Conceptualizing the project
Publicize the archive of Bolesław Farion
Collect and share stories about photographed subjects
During a house demolition in Lubaczów in the early 90s, a local museum worker discovered a cardboard box with thousands of black and white negatives. He saved the box, labeled it with the name of the past homeowner, Bolesław Farion, and stored it in the museum's archives. Then the photos have been re-forgotten for another 30 years until artist Tomasz Stelmaski encountered them while working on a different project with the Kresy Museum.
The images turned out to be taken by a photographer working in the Roztocze region from the 50s to the 70s. It is a rich archive that splits into two distinct parts: first, headshots of the locals, as the main focus of the Farion's studio was taking photos for documents, and second, spontaneous outdoor shots taken during community events such as dances, weddings, funerals, and others. Both parts are equally intriguing as they capture the communist Polish periphery bordering the Soviet Union, a reality vastly different from today.
The main reason to make this project was to make the archive accessible to the residents of Roztocze. Even for an outsider like me, it was clear how distant the past from the photos was from today's reality of the region. The second important goal was to connect the images with the stories of the locals through the website.
Since the beginning of the work, we wanted to offer a very modern digital experience for this project, feeling that it is something rarely made for audiences outside major cultural centers. This idea has created a challenge to establish a relationship between the contemporary form of the website and the character of the presented imagery. For that, I had to determine the biggest value in sharing Farions work. He was not an excellent photographer in terms of technique, but he had something famous photographers of his time didn’t have – access and trust of the Roztocze community. In the images taken outside the studio, locals are not creating distance, the photographer is one of them.
The archive's spontaneous impression has led me to choose the Formula typeface for the project. It allowed for the creation of headings with a diversified rhythm created by wider and narrower letterforms of the fonts.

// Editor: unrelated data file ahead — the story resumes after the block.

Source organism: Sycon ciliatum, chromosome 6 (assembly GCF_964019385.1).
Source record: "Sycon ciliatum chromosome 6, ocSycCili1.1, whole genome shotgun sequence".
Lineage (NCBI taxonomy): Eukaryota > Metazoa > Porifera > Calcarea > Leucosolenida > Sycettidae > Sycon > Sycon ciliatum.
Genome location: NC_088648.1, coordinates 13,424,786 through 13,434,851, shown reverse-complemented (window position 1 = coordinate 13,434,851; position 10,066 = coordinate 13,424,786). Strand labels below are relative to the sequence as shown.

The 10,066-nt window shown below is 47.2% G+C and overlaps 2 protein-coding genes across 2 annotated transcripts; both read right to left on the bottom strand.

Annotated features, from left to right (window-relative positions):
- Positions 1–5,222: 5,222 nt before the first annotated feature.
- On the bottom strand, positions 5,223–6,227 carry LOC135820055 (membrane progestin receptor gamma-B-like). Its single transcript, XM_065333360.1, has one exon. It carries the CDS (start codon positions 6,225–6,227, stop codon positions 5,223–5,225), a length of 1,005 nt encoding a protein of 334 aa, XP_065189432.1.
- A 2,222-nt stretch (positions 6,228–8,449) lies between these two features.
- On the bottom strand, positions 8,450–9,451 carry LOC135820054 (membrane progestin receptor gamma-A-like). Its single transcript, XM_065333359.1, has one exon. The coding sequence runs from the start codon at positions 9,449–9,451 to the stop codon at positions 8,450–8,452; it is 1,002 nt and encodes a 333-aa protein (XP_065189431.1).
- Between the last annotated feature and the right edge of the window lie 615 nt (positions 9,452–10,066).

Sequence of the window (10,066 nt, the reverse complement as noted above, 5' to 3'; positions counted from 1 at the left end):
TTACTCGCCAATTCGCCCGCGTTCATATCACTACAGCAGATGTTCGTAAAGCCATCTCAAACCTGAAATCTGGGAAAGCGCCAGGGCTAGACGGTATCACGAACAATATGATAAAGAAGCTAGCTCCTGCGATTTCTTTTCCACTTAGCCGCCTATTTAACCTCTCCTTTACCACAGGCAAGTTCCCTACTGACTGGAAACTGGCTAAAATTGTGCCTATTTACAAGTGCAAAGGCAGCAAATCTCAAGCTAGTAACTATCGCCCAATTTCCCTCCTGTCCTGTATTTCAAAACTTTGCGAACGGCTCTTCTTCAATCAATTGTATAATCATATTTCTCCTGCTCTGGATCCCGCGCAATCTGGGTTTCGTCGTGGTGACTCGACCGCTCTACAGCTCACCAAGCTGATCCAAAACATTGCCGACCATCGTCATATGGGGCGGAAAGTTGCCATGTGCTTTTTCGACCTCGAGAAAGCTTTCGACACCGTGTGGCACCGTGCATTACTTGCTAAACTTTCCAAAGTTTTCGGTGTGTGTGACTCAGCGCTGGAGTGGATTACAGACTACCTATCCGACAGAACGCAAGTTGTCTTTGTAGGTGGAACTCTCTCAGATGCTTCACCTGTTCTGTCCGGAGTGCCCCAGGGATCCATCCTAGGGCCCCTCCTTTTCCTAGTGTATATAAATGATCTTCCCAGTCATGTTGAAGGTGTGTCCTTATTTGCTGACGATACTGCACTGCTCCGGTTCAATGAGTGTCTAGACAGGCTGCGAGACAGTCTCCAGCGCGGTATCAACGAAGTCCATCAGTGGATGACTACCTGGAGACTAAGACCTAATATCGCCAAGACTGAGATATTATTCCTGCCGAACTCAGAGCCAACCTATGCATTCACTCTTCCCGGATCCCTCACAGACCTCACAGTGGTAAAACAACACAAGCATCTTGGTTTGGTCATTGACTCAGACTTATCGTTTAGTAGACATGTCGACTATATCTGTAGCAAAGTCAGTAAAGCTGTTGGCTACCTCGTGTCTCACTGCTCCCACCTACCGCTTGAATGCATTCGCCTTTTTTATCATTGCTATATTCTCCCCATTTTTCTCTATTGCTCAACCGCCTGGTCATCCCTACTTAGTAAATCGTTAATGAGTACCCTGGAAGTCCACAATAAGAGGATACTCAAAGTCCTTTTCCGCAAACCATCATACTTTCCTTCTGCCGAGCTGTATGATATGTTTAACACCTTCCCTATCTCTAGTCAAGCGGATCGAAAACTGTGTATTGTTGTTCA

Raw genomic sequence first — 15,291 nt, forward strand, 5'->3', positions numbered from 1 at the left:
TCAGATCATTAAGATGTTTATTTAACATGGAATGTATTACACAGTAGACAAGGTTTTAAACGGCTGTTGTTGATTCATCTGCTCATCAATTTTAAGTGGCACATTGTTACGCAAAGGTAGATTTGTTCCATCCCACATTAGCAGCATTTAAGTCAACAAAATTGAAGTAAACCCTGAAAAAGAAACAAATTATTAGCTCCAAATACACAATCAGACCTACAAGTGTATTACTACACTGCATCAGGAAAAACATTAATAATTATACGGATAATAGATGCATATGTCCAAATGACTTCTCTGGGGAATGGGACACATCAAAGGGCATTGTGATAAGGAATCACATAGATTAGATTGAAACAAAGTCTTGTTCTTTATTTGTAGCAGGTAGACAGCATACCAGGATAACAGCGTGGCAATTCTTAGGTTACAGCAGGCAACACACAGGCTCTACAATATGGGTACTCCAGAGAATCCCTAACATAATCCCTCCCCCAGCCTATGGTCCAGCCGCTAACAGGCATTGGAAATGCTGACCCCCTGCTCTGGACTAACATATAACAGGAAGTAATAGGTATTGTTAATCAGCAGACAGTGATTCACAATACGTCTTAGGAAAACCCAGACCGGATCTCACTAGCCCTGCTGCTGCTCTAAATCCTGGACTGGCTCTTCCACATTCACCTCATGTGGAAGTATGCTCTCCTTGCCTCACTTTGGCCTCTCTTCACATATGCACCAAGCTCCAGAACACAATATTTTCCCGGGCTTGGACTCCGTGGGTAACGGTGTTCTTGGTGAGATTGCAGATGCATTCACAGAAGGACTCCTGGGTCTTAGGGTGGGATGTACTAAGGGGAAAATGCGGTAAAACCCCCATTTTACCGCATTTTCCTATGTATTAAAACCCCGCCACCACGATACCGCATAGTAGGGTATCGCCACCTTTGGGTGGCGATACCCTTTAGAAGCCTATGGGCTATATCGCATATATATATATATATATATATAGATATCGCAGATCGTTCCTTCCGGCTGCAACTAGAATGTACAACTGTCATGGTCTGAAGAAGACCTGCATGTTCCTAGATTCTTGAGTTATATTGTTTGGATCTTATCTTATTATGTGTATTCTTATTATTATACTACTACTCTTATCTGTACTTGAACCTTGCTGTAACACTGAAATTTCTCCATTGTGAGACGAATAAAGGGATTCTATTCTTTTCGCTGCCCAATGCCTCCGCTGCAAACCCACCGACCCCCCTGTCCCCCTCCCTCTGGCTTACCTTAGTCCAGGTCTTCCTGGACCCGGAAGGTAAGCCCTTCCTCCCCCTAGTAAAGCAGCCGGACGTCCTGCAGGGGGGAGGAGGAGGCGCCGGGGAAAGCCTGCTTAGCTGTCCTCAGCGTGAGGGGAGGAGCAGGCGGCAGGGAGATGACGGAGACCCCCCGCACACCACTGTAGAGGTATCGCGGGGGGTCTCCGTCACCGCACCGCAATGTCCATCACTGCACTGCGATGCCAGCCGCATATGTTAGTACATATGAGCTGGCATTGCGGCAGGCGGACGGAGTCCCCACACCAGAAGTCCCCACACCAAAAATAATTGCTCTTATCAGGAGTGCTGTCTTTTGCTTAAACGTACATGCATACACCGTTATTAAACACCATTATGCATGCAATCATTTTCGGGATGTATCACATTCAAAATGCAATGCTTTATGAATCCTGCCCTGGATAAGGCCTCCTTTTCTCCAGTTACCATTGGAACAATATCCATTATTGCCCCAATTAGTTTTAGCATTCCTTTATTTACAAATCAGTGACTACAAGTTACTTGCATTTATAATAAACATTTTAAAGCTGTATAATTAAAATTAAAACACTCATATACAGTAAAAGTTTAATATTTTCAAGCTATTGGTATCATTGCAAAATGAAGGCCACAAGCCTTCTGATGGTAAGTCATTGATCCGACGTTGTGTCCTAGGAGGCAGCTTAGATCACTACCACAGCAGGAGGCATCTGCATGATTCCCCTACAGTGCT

Another significant design question was how to approach the archive volume. It counts 1200 images, among them, some photos grab the viewer instantly, while others require more invested attention. Landing for the first time on such a vast archive and encountering mostly photos of the second type might create an unapproachable experience. I proposed to create pages with curated sets of images, to warm up viewer interest and give him a foretaste of Farion’s work before he dives into the whole archive. At the same time, it was important to set the right expectations and indicate archive size right after entering the site. This train of thought has formed the shape of the homepage as a patchwork of changing images.
After batch processing the photos in Photoshop, I automated the assets upload to the Airtbale base to organize teamwork. Then the archive team filled each record with categories and alt tags in conscientious labor. Then the data was automatically sent from Airtable to Webflow CMS.Viewers can use the contact form while enlarging any of the images to submit the story about a given picture. Each form submission has automatically assigned unique photo ID, which allowed for connecting the story with the picture and streamlineing message review by the museum staff. Then they can add the story back to the site using the CMS.
At the end of the development, the site was converted to Jamstack and hosted on Netlify (including CMS).The website was optimized for screen reader and keyboard users accordingly to WCAG 2 guidelines.